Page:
The Newsletter 66 Winter 2013

Socio-Genetic Marginalisation in Asia

Masae Kato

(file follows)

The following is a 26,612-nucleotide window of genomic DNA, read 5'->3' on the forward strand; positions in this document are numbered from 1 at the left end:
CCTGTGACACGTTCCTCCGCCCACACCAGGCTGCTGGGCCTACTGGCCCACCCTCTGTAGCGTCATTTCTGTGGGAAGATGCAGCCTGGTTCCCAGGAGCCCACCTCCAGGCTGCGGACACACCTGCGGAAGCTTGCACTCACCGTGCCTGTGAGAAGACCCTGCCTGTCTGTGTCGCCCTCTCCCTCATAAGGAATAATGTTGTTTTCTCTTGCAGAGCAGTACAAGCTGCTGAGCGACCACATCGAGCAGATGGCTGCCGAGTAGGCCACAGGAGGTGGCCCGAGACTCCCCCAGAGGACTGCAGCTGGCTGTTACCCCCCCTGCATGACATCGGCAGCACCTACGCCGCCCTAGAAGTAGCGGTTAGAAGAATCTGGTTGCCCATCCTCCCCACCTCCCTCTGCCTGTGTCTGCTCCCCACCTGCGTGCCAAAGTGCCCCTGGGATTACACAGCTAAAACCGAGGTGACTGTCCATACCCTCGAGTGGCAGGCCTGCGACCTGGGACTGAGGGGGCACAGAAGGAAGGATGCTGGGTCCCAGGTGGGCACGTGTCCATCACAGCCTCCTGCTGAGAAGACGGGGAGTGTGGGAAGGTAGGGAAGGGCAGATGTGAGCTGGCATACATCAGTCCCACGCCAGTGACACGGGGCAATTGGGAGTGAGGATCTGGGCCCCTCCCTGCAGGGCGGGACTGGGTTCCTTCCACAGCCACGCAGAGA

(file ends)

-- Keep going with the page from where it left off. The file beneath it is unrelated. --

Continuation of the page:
Asia is a force to be reckoned with when it comes to research in the life sciences. It plays a major role both in shaping international research practices and in the formulation of bioethical research regulations in the field of biomedical research and research applications, including stem cell research, genetic testing and screening, reproductive technologies and the banking of biological materials. Not only wealthy welfare societies such as Japan and Singapore, but also large developing countries such as China and India, are strong global competitors at the forefront of biomedical research and biotech applications. These new fields of research, on the one hand, promise to yield revolutionary technologies and biomedical knowledge that could enhance the health and welfare of large patient populations, including diabetes, muscular dystrophy, Parkinson’s and Alzheimer’s. On the other hand, bioethical concerns have come about due to the novel and global nature of life sciences and the application of resultant technologies in some regions where even the most basic healthcare is poor.


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